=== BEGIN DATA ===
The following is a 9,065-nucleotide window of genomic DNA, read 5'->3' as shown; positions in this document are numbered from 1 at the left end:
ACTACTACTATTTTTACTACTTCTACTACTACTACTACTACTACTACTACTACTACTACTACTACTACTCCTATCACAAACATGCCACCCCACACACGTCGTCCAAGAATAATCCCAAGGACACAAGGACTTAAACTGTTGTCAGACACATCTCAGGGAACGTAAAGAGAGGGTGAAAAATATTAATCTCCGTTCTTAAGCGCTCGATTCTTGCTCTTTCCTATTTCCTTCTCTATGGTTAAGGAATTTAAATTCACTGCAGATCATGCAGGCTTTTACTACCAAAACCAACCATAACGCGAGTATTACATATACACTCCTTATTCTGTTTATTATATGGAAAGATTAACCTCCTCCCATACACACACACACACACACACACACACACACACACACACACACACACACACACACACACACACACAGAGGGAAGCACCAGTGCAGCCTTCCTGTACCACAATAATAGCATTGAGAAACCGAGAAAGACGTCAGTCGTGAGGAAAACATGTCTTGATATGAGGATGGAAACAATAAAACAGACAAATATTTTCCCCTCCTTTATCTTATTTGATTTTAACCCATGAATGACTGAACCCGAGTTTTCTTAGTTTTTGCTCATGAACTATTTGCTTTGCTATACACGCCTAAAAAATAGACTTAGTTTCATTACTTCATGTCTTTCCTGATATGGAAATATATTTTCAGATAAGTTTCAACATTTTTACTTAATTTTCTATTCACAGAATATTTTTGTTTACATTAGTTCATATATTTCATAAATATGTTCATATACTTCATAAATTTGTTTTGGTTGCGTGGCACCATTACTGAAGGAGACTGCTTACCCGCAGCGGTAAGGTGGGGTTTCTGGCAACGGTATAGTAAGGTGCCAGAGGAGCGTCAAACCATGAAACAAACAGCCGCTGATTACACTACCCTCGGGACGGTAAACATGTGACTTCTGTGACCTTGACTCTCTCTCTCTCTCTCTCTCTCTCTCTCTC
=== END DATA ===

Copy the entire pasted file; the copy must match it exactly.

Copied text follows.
The following is a 9,065-nucleotide window of genomic DNA, read 5'->3' as shown; positions in this document are numbered from 1 at the left end:
ACTACTACTATTTTTACTACTTCTACTACTACTACTACTACTACTACTACTACTACTACTACTACTACTCCTATCACAAACATGCCACCCCACACACGTCGTCCAAGAATAATCCCAAGGACACAAGGACTTAAACTGTTGTCAGACACATCTCAGGGAACGTAAAGAGAGGGTGAAAAATATTAATCTCCGTTCTTAAGCGCTCGATTCTTGCTCTTTCCTATTTCCTTCTCTATGGTTAAGGAATTTAAATTCACTGCAGATCATGCAGGCTTTTACTACCAAAACCAACCATAACGCGAGTATTACATATACACTCCTTATTCTGTTTATTATATGGAAAGATTAACCTCCTCCCATACACACACACACACACACACACACACACACACACACACACACACACACACACACACACACACACAGAGGGAAGCACCAGTGCAGCCTTCCTGTACCACAATAATAGCATTGAGAAACCGAGAAAGACGTCAGTCGTGAGGAAAACATGTCTTGATATGAGGATGGAAACAATAAAACAGACAAATATTTTCCCCTCCTTTATCTTATTTGATTTTAACCCATGAATGACTGAACCCGAGTTTTCTTAGTTTTTGCTCATGAACTATTTGCTTTGCTATACACGCCTAAAAAATAGACTTAGTTTCATTACTTCATGTCTTTCCTGATATGGAAATATATTTTCAGATAAGTTTCAACATTTTTACTTAATTTTCTATTCACAGAATATTTTTGTTTACATTAGTTCATATATTTCATAAATATGTTCATATACTTCATAAATTTGTTTTGGTTGCGTGGCACCATTACTGAAGGAGACTGCTTACCCGCAGCGGTAAGGTGGGGTTTCTGGCAACGGTATAGTAAGGTGCCAGAGGAGCGTCAAACCATGAAACAAACAGCCGCTGATTACACTACCCTCGGGACGGTAAACATGTGACTTCTGTGACCTTGACTCTCTCTCTCTCTCTCTCTCTCTCTCTCTC